In 2010, a contestant on a dating show announced she would rather “cry in the back of a BMW than laugh on the back of a bicycle”.
It was a phrase that captured a moment in Chinese society. The richer were getting richer, social inequality was growing, and money was power.
The saying also locked the two means of transport together in peoples’ minds as opposite sides of a coin: the rich driver of the BMW who treats his girlfriend badly, and the honest but poor person on two wheels.
Arguably it set the stage for what is now known as the ‘Brother Dragon incident’ – a road-rage killing with a twist that has dominated social media for the last week.
The altercation began commonly enough. On the night of August 28 the driver of a BMW wanted turn across a cycle lane at traffic lights in Kunshan, a city in Jiangsu province. However, a man on an electric bike refused to give way to the illegal manoeuvre and the car hit him.
The cyclist stopped, further blocking the car, and the three people inside the BMW got out to challenge him.
The driver, a tattooed gangster named Liu Hailong was particularly furious. Video footage of the event (from a security camera) shows him beating 41 year-old Yu Haiming, the cyclist, before he runs back to his vehicle to grab a knife.
During the scuffle Liu drops the 60cm blade. Having stayed relatively unreactive until this point, Yu picks it up and slashes at his attacker – hitting his mark at least six times.
Both men were taken to hospital and Liu, 36, later died from his wounds, leading the police to arrest Yu on charges of “intentional injury”.
But when footage of the incident – and Yu’s badly bruised face – began to circulate online, the public felt the case wasn’t so simple. Yu, a maintenance man at a hotel, was acting in self-defence, most believed. He was the law-abiding “little guy” who had snapped when pushed too far by an unreasonable bully.
Liu – whose nickname was Brother Dragon – was a convicted criminal who had served prison time for blackmail and robbery.
There were problems with this simple narrative, however. Once Yu had grabbed the knife and Liu tried to grab a gun from his car, Yu ran after him and slashed at him several more times. The question was whether Yu had used “excessive force,” whatever the provocation.
“Liu drove a BMW, was drunk, has tattoos, produced the knife, and attacked Yu first, so many people think he is ‘underworld’ and deserved to die, but this emotional response runs counter to the spirit of the law, ” warned a lawyer quoted by ThePaper.cn.
Others agreed that the moment when Liu tried to run away was when Yu’s actions moved beyond self-defence.
“Once the threat is lifted you can’t argue justifiable defence,” explained another lawyer in the Legal Daily.
Yet others made the case that Liu still had the ability to attack Yu by driving his car into him, getting another weapon from the vehicle or calling for back-up (Liu’s two friends had already run off).
“The fear the electric bike owner was experiencing can only be imagined. It is difficult to ask him to grasp the change of [legal] status in his behaviour after picking up the weapon and attacking,” ThePaper.cn also quoted a Beijing prosecutor as saying.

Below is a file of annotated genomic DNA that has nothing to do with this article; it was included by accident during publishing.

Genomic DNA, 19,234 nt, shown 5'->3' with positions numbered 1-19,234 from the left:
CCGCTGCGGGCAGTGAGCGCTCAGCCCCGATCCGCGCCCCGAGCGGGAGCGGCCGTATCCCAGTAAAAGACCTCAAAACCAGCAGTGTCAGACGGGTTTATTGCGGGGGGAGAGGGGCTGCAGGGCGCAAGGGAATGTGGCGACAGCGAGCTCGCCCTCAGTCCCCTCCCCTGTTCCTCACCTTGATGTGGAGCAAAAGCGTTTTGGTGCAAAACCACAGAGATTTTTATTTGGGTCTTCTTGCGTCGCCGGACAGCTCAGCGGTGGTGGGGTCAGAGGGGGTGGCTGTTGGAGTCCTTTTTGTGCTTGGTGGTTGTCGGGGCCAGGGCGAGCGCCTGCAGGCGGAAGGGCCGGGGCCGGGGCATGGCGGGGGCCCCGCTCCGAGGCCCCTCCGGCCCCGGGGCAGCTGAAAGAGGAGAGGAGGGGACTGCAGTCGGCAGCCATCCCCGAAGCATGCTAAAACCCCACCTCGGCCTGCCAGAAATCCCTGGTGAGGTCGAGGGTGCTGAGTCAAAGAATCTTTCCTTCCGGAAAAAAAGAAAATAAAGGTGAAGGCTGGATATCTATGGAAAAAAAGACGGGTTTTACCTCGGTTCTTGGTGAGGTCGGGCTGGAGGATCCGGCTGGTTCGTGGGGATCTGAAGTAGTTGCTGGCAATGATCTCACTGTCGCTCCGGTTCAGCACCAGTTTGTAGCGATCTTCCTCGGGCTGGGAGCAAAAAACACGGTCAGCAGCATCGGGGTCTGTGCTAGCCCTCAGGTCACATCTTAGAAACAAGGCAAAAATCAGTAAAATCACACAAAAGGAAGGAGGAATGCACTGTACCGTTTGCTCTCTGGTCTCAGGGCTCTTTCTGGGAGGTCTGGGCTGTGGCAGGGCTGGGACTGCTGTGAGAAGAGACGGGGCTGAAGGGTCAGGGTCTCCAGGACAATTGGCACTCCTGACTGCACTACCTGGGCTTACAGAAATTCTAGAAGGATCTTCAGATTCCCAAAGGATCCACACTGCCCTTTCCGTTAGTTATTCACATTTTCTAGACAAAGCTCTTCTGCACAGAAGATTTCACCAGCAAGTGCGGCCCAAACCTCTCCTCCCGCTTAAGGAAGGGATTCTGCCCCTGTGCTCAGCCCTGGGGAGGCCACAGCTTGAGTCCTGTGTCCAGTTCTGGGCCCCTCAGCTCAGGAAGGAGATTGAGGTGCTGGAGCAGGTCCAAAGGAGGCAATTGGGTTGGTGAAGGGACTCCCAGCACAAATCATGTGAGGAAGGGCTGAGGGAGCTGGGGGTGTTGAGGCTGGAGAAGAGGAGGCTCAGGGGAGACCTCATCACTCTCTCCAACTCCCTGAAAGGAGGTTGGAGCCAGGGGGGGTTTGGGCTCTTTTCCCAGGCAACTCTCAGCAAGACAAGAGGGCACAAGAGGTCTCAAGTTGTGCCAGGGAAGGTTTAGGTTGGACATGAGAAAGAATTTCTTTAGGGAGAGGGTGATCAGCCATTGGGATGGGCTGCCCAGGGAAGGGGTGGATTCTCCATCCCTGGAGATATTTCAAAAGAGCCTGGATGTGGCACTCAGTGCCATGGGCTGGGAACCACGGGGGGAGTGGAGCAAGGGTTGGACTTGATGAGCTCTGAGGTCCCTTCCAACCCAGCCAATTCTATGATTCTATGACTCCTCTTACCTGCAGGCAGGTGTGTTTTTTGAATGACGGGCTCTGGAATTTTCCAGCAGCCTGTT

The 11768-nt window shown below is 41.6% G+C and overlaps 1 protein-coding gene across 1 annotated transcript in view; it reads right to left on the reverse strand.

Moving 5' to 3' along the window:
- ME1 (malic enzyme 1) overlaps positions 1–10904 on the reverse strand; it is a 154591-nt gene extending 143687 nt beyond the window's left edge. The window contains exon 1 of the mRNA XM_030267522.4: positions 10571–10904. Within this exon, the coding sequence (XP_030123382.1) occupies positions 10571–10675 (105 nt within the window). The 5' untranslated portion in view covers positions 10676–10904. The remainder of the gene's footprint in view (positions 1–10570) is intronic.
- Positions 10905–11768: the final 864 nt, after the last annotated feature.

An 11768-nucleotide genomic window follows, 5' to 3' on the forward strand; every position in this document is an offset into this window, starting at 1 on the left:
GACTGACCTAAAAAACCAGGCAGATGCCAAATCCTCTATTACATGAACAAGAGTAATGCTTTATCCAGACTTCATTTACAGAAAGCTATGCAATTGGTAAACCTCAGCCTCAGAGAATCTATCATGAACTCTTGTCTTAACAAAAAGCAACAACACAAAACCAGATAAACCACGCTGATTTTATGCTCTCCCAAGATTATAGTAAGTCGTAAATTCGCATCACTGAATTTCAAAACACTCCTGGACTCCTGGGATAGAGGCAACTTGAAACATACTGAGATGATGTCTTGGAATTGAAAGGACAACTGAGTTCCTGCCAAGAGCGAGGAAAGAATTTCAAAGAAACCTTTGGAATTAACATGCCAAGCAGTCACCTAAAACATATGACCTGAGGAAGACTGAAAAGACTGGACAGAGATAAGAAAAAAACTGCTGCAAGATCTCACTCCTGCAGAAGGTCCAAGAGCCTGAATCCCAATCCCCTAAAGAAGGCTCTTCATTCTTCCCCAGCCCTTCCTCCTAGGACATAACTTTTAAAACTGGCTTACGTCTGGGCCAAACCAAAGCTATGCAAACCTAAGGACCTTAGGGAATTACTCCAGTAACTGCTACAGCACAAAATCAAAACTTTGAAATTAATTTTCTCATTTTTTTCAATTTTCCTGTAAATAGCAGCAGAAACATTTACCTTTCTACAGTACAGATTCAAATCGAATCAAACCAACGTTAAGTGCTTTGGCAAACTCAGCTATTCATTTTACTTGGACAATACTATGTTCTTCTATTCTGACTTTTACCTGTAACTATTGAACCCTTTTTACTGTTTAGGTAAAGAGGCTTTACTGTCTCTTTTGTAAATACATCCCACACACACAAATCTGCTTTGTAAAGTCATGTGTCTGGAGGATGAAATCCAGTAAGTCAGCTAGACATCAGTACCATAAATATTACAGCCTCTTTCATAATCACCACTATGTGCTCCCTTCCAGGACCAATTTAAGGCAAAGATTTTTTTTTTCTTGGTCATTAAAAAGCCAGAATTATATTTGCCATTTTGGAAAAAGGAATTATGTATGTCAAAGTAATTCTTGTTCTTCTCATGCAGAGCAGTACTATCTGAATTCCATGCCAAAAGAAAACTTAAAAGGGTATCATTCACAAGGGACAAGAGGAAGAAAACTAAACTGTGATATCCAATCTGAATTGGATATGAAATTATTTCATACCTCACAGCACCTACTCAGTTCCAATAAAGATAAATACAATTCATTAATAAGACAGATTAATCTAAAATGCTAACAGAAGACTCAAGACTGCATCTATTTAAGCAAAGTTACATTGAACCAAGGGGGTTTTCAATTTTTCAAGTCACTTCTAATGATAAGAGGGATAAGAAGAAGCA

Netizens saw it even more plainly. “Yu is a hero. If he is convicted there is something wrong with our legal system,” wrote one Sina Weibo user. The event has so far racked up 1.8 billion views on the social media. “Thank God we have surveillance footage so we can see what actually happened,” said another.
Two day after the incident the police in Kunshan announced they weren’t pressing charges against Yu. In a statement also posted on Sina Weibo, the authorities reasoned that Liu had attacked first and endangered Yu’s safety. They noted that Yu’s first blow to Liu’s abdomen was probably the one that proved fatal and that Yu’s attack on Liu had only lasted a few seconds.
“Yu’s behavior is deemed legitimate defence and he does not bear criminal responsibility,” they said
The result was surprising when seen in the context of other court rulings in which self-defence is rarely accepted as a mitigating factor. The magazine Caixin looked into the topic. It found that the legal industry search engine Itslaw.com had listed 12,346 cases where a “justifiable defence” argument had been attempted. Only 16 were successful.
Almost inevitably, state news agency Xinhua saw positives in the ruling, praising the decision by the police as “a victory for the rule of law”. The People’s Daily even called it “inspiring” and said it would “warm the hearts of the people”.
“Activating the application of a ‘justifiable defence’ can guarantee the legitimate rights of citizens and deter criminals effectively,” it added.
Others think the case better demonstrates how the power of public opinion can steer decisionmaking in China – thanks to the mobilising power of social media. What would have happened if the attack hadn’t been caught on camera, for instance, or if it had failed to come to the attention of the nation’s netizens?
Longtime WiC readers will recall a similar case that captivated the public in 2009 involving a waitress in a bathhouse who killed a government official who was trying to rape her. She was arrested for murder before the public outcry led to the charges being dropped (see WiC18).
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